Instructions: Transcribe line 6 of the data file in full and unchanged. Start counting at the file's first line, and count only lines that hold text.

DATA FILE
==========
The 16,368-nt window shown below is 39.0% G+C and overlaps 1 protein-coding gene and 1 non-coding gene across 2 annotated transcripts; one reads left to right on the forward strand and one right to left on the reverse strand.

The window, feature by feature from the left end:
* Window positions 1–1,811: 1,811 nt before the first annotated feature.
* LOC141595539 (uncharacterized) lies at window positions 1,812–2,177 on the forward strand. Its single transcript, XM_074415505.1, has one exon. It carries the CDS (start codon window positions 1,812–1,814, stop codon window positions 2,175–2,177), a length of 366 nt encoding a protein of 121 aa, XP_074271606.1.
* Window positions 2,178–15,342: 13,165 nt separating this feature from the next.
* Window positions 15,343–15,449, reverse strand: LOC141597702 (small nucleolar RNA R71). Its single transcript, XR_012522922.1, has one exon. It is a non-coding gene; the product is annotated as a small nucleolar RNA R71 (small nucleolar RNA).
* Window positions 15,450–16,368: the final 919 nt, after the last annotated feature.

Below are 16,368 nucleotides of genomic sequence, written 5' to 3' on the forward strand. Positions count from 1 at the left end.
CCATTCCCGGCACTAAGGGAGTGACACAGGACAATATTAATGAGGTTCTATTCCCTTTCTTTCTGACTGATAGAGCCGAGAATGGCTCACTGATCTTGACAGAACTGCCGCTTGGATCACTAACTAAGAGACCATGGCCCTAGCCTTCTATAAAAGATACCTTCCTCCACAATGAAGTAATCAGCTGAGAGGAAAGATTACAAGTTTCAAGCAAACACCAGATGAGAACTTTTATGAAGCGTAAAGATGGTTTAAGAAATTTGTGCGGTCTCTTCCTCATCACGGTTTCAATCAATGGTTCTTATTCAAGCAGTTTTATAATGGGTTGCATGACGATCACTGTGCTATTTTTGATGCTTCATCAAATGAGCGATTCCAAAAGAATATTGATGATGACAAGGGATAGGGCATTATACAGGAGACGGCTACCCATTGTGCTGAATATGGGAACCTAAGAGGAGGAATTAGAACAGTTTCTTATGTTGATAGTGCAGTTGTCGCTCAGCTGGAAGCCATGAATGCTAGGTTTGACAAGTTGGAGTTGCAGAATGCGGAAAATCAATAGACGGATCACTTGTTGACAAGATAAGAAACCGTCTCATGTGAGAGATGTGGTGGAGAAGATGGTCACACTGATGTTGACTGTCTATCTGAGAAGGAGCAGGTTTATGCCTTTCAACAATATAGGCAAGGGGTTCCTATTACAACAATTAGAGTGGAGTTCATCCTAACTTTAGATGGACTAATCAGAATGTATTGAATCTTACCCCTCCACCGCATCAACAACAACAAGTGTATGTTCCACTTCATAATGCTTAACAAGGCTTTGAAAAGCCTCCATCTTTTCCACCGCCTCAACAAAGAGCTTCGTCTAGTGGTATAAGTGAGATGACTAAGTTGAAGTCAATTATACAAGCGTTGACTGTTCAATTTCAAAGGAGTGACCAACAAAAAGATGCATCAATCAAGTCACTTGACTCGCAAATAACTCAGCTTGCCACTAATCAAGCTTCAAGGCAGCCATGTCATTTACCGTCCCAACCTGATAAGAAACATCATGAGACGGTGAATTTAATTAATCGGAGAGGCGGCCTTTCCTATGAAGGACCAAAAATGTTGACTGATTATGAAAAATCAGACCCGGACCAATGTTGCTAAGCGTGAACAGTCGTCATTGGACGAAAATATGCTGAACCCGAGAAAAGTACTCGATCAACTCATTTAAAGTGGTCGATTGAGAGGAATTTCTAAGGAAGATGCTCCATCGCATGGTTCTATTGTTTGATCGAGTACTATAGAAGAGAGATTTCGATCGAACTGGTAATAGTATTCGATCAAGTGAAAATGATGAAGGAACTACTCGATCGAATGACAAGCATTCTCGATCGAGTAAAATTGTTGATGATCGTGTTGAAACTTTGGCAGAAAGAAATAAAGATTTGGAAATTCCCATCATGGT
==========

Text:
* Window positions 15,343–15,449, reverse strand: LOC141597702 (small nucleolar RNA R71). Its single transcript, XR_012522922.1, has one exon. It is a non-coding gene; the product is annotated as a small nucleolar RNA R71 (small nucleolar RNA).